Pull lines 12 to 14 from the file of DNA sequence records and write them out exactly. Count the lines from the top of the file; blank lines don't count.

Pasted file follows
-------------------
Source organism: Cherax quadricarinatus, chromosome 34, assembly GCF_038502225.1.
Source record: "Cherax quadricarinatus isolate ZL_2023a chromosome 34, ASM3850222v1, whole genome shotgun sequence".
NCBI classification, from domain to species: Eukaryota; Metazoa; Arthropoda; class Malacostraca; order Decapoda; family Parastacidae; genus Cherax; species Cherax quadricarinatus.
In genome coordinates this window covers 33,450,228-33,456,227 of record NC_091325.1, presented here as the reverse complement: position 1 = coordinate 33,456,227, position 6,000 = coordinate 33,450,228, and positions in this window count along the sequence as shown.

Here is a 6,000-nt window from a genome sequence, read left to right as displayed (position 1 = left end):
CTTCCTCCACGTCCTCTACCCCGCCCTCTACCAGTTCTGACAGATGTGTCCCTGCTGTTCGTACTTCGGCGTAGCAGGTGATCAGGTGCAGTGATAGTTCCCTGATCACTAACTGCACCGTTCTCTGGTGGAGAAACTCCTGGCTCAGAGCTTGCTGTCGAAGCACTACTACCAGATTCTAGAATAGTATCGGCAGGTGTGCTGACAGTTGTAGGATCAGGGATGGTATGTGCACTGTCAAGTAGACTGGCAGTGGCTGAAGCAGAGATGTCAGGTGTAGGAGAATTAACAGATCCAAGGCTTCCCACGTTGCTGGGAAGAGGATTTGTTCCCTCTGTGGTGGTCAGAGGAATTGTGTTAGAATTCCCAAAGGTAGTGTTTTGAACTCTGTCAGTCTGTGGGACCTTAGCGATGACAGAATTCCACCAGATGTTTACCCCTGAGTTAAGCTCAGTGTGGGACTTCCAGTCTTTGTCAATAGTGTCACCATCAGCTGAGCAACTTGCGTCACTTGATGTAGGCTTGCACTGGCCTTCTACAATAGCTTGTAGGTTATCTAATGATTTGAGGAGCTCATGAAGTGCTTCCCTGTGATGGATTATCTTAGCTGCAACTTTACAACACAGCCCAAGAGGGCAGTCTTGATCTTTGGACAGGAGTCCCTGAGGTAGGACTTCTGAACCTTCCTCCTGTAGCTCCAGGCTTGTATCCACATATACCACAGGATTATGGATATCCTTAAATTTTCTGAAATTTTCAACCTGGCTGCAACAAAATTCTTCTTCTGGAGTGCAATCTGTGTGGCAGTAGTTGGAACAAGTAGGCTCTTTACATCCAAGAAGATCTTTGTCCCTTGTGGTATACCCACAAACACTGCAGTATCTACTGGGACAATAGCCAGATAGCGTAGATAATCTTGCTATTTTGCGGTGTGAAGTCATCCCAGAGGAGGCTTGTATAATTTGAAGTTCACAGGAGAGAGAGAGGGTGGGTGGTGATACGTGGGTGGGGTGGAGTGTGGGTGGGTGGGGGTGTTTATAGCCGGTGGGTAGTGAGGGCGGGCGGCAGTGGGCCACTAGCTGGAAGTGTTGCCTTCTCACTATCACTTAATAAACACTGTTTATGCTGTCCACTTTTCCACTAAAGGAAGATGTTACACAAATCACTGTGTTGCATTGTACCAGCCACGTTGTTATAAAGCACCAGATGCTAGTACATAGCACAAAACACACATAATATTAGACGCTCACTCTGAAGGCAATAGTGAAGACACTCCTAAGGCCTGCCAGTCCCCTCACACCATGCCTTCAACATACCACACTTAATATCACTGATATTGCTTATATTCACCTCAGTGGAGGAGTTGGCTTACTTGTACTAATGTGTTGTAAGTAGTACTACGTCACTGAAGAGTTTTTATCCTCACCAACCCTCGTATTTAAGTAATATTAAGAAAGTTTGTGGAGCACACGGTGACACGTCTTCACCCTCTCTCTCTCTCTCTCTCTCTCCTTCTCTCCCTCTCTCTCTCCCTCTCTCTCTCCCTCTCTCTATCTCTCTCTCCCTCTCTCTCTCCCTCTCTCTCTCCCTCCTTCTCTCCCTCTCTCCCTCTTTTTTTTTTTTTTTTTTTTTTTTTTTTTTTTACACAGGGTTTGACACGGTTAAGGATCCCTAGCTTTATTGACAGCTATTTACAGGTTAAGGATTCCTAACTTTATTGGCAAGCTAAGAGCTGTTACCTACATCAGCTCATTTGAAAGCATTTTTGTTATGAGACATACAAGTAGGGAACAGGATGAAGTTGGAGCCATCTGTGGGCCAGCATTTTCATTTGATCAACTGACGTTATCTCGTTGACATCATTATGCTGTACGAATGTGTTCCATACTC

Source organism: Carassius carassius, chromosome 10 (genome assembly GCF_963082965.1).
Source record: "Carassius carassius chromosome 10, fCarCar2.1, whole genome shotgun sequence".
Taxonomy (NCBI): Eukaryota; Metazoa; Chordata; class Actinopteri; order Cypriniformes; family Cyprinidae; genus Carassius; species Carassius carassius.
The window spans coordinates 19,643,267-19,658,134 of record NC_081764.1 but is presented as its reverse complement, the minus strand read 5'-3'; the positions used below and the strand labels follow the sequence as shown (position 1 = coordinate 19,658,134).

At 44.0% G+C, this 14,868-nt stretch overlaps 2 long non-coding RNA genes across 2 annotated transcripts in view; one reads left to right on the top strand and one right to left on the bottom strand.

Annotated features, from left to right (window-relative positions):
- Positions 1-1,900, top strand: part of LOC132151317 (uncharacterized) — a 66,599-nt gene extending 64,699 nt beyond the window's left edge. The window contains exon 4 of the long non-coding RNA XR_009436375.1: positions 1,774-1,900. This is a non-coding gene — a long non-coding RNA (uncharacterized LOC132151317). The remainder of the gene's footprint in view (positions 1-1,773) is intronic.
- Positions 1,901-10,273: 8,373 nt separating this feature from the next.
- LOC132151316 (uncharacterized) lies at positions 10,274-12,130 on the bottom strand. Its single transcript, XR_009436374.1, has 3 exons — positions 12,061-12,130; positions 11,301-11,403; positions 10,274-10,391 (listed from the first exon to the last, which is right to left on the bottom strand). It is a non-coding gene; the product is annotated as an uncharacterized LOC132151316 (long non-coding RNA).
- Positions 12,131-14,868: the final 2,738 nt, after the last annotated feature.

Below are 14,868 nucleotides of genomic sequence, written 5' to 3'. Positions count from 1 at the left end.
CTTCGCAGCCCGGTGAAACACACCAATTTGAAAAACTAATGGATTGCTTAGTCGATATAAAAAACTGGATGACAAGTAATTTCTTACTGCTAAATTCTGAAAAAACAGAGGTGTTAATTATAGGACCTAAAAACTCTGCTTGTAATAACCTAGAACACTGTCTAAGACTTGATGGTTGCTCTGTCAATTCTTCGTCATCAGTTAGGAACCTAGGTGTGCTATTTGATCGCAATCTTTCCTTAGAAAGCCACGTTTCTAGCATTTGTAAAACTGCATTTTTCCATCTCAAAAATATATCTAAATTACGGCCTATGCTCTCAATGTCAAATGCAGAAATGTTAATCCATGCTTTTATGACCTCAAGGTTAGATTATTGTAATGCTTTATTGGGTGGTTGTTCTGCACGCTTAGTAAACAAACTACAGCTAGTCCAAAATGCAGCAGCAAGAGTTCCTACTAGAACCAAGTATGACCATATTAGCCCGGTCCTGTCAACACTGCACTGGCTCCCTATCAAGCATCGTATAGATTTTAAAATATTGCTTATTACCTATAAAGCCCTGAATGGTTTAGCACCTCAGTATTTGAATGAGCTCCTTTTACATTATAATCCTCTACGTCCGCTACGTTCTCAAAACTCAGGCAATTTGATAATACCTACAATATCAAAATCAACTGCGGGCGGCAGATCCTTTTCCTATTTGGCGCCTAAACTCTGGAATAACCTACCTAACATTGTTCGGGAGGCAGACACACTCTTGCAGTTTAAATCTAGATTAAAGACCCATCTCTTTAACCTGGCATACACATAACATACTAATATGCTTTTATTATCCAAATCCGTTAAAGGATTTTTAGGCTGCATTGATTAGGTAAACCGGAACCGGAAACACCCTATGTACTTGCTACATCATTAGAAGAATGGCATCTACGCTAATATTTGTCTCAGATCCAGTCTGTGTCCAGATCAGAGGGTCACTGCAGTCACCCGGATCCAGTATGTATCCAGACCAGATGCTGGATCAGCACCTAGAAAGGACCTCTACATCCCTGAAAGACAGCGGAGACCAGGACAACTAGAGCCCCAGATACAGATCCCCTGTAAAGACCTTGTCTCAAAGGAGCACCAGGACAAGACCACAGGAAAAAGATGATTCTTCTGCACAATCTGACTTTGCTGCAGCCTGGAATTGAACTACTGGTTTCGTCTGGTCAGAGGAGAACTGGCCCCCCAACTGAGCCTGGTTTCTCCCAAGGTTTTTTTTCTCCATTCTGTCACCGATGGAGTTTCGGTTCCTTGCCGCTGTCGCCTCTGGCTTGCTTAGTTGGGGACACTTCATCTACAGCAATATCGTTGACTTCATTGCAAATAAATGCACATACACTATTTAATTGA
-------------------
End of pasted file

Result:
Annotated features, from left to right (window-relative positions):
- Positions 1-1,900, top strand: part of LOC132151317 (uncharacterized) — a 66,599-nt gene extending 64,699 nt beyond the window's left edge. The window contains exon 4 of the long non-coding RNA XR_009436375.1: positions 1,774-1,900. This is a non-coding gene — a long non-coding RNA (uncharacterized LOC132151317). The remainder of the gene's footprint in view (positions 1-1,773) is intronic.
- Positions 1,901-10,273: 8,373 nt separating this feature from the next.